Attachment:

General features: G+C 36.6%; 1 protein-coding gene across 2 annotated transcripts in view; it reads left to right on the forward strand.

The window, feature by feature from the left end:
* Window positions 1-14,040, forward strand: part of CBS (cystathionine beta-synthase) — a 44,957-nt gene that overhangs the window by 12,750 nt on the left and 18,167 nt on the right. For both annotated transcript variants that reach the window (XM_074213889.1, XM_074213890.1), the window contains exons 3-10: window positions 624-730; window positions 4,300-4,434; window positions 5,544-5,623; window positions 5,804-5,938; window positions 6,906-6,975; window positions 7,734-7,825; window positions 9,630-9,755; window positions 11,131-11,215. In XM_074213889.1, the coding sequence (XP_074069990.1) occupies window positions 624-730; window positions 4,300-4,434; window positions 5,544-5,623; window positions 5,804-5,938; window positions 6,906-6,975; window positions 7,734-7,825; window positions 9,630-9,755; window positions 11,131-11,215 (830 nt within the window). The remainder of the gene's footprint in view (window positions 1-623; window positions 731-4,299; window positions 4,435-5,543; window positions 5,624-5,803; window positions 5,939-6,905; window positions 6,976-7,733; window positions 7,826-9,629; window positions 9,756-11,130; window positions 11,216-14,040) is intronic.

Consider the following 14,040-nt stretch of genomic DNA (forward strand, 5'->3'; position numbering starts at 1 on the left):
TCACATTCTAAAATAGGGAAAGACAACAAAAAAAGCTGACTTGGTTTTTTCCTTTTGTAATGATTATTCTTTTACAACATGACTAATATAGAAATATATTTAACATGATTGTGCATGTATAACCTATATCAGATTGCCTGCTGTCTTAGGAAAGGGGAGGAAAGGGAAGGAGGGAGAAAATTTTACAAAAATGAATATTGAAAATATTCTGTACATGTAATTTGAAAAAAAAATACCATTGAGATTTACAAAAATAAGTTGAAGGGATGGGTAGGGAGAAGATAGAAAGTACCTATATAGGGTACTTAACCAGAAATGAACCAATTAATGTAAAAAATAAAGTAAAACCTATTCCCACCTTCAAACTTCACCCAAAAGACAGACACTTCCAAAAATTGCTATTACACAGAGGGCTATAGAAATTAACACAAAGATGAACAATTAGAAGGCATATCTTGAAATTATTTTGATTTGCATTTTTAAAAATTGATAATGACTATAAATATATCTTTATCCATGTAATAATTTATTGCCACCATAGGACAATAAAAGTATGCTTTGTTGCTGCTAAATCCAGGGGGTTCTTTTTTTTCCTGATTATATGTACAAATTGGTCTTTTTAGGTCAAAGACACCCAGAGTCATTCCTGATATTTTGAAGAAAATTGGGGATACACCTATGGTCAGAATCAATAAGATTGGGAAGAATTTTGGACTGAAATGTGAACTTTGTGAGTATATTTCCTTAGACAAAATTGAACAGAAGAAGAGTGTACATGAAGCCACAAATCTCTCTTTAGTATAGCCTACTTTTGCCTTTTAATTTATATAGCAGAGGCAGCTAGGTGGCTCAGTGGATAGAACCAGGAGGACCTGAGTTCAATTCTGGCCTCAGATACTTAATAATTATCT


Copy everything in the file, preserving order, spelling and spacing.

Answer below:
General features: G+C 36.6%; 1 protein-coding gene across 2 annotated transcripts in view; it reads left to right on the forward strand.

The window, feature by feature from the left end:
* Window positions 1-14,040, forward strand: part of CBS (cystathionine beta-synthase) — a 44,957-nt gene that overhangs the window by 12,750 nt on the left and 18,167 nt on the right. For both annotated transcript variants that reach the window (XM_074213889.1, XM_074213890.1), the window contains exons 3-10: window positions 624-730; window positions 4,300-4,434; window positions 5,544-5,623; window positions 5,804-5,938; window positions 6,906-6,975; window positions 7,734-7,825; window positions 9,630-9,755; window positions 11,131-11,215. In XM_074213889.1, the coding sequence (XP_074069990.1) occupies window positions 624-730; window positions 4,300-4,434; window positions 5,544-5,623; window positions 5,804-5,938; window positions 6,906-6,975; window positions 7,734-7,825; window positions 9,630-9,755; window positions 11,131-11,215 (830 nt within the window). The remainder of the gene's footprint in view (window positions 1-623; window positions 731-4,299; window positions 4,435-5,543; window positions 5,624-5,803; window positions 5,939-6,905; window positions 6,976-7,733; window positions 7,826-9,629; window positions 9,756-11,130; window positions 11,216-14,040) is intronic.

Consider the following 14,040-nt stretch of genomic DNA (forward strand, 5'->3'; position numbering starts at 1 on the left):
TCACATTCTAAAATAGGGAAAGACAACAAAAAAAGCTGACTTGGTTTTTTCCTTTTGTAATGATTATTCTTTTACAACATGACTAATATAGAAATATATTTAACATGATTGTGCATGTATAACCTATATCAGATTGCCTGCTGTCTTAGGAAAGGGGAGGAAAGGGAAGGAGGGAGAAAATTTTACAAAAATGAATATTGAAAATATTCTGTACATGTAATTTGAAAAAAAAATACCATTGAGATTTACAAAAATAAGTTGAAGGGATGGGTAGGGAGAAGATAGAAAGTACCTATATAGGGTACTTAACCAGAAATGAACCAATTAATGTAAAAAATAAAGTAAAACCTATTCCCACCTTCAAACTTCACCCAAAAGACAGACACTTCCAAAAATTGCTATTACACAGAGGGCTATAGAAATTAACACAAAGATGAACAATTAGAAGGCATATCTTGAAATTATTTTGATTTGCATTTTTAAAAATTGATAATGACTATAAATATATCTTTATCCATGTAATAATTTATTGCCACCATAGGACAATAAAAGTATGCTTTGTTGCTGCTAAATCCAGGGGGTTCTTTTTTTTCCTGATTATATGTACAAATTGGTCTTTTTAGGTCAAAGACACCCAGAGTCATTCCTGATATTTTGAAGAAAATTGGGGATACACCTATGGTCAGAATCAATAAGATTGGGAAGAATTTTGGACTGAAATGTGAACTTTGTGAGTATATTTCCTTAGACAAAATTGAACAGAAGAAGAGTGTACATGAAGCCACAAATCTCTCTTTAGTATAGCCTACTTTTGCCTTTTAATTTATATAGCAGAGGCAGCTAGGTGGCTCAGTGGATAGAACCAGGAGGACCTGAGTTCAATTCTGGCCTCAGATACTTAATAATTATCT